Does stakeholder orientation matter? : empirical evidence about power and influence in local government decision-making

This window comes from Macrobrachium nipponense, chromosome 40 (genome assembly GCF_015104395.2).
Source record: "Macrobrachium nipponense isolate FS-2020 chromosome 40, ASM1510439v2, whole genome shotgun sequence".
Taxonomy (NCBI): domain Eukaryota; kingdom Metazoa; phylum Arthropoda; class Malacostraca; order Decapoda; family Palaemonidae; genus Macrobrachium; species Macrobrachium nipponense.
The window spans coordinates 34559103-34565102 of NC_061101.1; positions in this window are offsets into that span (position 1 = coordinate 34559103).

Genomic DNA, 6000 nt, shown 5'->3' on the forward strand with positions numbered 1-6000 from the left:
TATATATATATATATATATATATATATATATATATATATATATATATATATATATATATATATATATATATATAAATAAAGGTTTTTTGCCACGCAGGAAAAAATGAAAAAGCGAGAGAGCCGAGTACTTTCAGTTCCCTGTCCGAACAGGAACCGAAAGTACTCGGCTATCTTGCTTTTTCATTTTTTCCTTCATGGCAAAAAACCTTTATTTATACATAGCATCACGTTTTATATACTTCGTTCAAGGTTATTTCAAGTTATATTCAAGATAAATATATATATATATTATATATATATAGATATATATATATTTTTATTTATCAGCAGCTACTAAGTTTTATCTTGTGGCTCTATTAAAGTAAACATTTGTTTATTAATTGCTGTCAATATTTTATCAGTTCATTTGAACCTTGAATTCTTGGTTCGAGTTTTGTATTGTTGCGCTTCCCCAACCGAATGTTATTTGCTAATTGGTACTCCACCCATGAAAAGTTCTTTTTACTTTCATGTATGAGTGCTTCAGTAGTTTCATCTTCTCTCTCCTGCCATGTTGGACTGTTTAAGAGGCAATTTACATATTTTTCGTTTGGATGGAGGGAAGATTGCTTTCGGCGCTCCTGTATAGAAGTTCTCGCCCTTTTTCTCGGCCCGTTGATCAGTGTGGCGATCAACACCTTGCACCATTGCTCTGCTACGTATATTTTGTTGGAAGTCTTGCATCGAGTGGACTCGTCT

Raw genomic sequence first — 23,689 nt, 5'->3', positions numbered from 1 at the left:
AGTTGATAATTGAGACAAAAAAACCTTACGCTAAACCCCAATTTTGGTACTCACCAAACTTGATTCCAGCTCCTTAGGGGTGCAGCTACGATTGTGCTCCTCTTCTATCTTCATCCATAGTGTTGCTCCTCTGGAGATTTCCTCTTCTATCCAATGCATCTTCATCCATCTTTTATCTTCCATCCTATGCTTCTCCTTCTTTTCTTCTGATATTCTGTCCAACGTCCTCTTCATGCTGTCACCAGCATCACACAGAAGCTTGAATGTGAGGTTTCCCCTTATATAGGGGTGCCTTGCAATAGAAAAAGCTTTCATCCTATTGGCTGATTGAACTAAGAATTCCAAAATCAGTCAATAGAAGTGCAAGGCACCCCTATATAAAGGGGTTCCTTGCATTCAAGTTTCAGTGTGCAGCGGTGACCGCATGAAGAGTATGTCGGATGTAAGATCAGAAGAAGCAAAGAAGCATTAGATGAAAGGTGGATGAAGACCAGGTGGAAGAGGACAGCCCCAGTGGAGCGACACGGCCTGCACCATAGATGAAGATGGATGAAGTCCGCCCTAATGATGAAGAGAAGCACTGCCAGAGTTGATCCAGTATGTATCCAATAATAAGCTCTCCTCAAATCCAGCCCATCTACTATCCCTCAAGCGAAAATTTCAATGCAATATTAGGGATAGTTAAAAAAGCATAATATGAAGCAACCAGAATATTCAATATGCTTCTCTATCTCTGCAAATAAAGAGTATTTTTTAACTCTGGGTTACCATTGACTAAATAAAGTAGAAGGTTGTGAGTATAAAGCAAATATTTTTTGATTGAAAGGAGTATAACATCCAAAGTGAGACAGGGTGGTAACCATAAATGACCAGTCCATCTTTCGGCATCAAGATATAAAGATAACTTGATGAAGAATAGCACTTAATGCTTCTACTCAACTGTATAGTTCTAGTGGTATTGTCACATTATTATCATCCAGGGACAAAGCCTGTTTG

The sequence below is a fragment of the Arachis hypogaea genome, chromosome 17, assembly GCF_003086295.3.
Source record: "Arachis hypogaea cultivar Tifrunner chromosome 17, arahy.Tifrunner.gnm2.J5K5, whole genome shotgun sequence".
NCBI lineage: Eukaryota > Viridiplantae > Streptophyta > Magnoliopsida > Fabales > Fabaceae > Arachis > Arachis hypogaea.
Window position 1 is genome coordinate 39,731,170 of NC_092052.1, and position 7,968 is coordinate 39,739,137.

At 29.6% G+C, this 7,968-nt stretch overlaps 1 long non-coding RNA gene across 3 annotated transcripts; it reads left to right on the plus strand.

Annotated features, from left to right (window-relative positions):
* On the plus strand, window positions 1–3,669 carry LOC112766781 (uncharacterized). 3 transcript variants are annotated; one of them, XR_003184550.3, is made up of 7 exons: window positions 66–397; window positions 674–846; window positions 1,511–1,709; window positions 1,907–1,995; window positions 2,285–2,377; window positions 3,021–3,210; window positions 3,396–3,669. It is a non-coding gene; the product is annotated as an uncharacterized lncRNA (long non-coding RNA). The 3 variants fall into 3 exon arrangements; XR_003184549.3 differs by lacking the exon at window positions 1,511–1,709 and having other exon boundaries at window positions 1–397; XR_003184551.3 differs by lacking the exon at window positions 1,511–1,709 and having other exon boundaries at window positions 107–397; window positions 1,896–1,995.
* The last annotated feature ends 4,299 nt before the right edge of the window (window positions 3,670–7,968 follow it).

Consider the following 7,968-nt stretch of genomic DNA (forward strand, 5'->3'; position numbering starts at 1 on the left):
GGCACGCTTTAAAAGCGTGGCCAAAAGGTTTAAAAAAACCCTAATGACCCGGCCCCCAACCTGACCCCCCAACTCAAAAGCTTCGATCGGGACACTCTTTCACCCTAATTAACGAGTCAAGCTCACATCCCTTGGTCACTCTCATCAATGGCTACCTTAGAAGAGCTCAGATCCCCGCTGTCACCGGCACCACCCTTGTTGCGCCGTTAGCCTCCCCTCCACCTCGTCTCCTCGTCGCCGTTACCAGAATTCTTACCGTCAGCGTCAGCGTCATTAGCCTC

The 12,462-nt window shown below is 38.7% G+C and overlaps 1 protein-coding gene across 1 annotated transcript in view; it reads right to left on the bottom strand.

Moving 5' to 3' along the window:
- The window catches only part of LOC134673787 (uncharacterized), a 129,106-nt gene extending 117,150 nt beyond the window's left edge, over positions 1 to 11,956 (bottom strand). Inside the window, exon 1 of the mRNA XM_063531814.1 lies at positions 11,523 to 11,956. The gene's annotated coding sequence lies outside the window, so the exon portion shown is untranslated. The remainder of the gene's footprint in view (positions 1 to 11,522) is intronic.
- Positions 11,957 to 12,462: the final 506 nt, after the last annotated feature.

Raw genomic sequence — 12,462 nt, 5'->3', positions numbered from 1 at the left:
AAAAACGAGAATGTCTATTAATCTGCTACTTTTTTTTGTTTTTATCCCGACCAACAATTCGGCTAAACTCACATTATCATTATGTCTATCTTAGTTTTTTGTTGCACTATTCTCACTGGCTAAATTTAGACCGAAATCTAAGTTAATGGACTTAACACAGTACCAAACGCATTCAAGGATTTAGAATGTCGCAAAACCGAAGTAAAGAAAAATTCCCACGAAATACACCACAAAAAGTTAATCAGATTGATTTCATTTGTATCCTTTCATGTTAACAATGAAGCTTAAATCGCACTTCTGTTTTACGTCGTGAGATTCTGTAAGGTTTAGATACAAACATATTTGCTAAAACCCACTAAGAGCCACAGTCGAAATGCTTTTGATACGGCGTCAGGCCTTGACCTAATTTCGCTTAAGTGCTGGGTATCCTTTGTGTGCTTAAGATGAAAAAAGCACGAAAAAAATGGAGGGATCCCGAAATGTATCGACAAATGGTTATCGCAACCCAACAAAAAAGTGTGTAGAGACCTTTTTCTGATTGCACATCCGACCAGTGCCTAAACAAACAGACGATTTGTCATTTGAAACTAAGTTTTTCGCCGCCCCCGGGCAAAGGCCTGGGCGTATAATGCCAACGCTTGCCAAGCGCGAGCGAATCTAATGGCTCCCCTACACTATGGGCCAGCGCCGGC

Despite being in the business agenda for almost thirty years, stakeholder management is still an under explored field in the public management context. The investigation presented in this doctoral thesis aims to ensure that stakeholder management is a useful technique able to raise issues about power and interests to public organisation’s strategic management processes. Stakeholder theory is tested in an exploratory study carried out with English Local Authorities whose focus is place on decision-making. The findings derive from two distinct and complementary studies: a cross-sectional survey undertaken with chief executives based on the quantitative approach and a qualitative investigation based on cross-sectional case studies and in-depth interviews of validation. While the first study aimed to produce a reliable and comprehensive list of stakeholders able to raise issues in decision-making, the second study aimed to depict the arena in which decision-making comes about. The findings indicate that local government decision-making is a multistakeholder process in which influences are exerted according to stakeholders’ power and interest. The findings also indicate that local government managers should take into account these tissues to avoid losing resources and legitimacy from its environmental supporters. Another issue raised by the investigation is related to the ethics upon which these types of relationships are based. According to the evidence gathered throughout the investigation, the formal model of accountability does not cover the whole set of stakeholders engaged in the process.